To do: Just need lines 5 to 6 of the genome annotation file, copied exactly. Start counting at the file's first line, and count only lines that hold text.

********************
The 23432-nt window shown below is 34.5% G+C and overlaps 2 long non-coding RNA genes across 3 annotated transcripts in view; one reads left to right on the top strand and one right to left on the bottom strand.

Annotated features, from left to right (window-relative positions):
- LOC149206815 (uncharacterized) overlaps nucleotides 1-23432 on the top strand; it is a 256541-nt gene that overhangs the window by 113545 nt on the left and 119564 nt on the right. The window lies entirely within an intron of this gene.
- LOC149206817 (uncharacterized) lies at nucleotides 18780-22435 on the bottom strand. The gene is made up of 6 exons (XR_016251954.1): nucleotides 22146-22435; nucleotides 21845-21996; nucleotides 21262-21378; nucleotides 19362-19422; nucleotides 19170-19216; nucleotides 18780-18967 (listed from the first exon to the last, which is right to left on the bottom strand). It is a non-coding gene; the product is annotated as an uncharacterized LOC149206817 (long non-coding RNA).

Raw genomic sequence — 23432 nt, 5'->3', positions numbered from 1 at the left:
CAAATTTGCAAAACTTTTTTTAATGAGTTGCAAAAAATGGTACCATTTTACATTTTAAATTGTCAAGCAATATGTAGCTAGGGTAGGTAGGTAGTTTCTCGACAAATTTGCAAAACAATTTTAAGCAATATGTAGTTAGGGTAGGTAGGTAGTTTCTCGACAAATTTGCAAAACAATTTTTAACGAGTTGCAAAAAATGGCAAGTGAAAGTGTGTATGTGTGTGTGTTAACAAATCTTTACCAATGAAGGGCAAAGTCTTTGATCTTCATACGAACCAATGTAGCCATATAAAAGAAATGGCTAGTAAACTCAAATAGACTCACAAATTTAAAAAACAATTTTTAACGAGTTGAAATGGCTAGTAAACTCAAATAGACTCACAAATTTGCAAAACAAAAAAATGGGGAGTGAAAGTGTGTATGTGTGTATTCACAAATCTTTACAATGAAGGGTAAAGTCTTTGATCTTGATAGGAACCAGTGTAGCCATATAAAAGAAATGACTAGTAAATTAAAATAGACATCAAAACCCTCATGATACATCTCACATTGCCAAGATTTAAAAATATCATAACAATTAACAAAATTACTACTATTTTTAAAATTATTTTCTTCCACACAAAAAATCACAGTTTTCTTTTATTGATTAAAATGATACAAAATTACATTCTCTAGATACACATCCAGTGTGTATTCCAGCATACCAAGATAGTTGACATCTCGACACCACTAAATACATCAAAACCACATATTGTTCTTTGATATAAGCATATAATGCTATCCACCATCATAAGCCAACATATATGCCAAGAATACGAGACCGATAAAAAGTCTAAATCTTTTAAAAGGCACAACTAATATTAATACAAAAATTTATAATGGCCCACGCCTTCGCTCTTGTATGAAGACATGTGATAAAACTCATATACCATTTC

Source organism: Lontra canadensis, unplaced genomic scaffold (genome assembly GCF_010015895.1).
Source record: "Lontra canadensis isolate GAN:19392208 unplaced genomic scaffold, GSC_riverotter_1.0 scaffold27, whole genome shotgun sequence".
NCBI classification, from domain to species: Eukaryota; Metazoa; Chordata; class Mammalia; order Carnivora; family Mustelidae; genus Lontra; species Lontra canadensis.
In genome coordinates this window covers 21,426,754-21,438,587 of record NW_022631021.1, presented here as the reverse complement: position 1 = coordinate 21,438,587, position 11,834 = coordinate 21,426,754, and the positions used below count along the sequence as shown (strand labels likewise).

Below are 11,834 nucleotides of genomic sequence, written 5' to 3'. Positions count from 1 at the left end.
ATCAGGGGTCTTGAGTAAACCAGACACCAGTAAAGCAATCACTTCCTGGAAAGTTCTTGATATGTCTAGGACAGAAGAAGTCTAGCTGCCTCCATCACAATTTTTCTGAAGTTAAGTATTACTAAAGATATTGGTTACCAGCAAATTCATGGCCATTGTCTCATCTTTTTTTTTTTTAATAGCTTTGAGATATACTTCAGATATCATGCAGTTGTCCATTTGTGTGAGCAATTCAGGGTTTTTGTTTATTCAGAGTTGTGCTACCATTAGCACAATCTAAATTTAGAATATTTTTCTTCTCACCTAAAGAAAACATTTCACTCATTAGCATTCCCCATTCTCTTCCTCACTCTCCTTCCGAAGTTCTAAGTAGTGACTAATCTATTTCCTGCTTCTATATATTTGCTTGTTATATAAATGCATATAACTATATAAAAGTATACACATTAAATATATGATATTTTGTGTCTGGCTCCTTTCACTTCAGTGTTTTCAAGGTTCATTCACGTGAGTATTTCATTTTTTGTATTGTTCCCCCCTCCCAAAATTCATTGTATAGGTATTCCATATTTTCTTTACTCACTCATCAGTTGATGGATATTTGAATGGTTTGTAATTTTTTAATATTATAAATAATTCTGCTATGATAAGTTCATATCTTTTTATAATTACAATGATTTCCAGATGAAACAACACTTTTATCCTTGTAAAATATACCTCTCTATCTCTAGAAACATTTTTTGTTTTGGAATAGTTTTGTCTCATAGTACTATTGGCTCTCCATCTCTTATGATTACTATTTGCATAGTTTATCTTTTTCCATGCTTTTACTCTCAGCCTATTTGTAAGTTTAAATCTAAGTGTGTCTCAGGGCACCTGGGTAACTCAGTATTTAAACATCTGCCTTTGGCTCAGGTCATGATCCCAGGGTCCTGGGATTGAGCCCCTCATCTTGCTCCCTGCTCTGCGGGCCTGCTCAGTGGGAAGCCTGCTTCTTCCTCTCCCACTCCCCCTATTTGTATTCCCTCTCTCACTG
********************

Raw genomic sequence — 23432 nt, 5'->3', positions numbered from 1 at the left:
CAAATTTGCAAAACTTTTTTTAATGAGTTGCAAAAAATGGTACCATTTTACATTTTAAATTGTCAAGCAATATGTAGCTAGGGTAGGTAGGTAGTTTCTCGACAAATTTGCAAAACAATTTTAAGCAATATGTAGTTAGGGTAGGTAGGTAGTTTCTCGACAAATTTGCAAAACAATTTTTAACGAGTTGCAAAAAATGGCAAGTGAAAGTGTGTATGTGTGTGTGTTAACAAATCTTTACCAATGAAGGGCAAAGTCTTTGATCTTCATACGAACCAATGTAGCCATATAAAAGAAATGGCTAGTAAACTCAAATAGACTCACAAATTTAAAAAACAATTTTTAACGAGTTGAAATGGCTAGTAAACTCAAATAGACTCACAAATTTGCAAAACAAAAAAATGGGGAGTGAAAGTGTGTATGTGTGTATTCACAAATCTTTACAATGAAGGGTAAAGTCTTTGATCTTGATAGGAACCAGTGTAGCCATATAAAAGAAATGACTAGTAAATTAAAATAGACATCAAAACCCTCATGATACATCTCACATTGCCAAGATTTAAAAATATCATAACAATTAACAAAATTACTACTATTTTTAAAATTATTTTCTTCCACACAAAAAATCACAGTTTTCTTTTATTGATTAAAATGATACAAAATTACATTCTCTAGATACACATCCAGTGTGTATTCCAGCATACCAAGATAGTTGACATCTCGACACCACTAAATACATCAAAACCACATATTGTTCTTTGATATAAGCATATAATGCTATCCACCATCATAAGCCAACATATATGCCAAGAATACGAGACCGATAAAAAGTCTAAATCTTTTAAAAGGCACAACTAATATTAATACAAAAATTTATAATGGCCCACGCCTTCGCTCTTGTATGAAGACATGTGATAAAACTCATATACCATTTC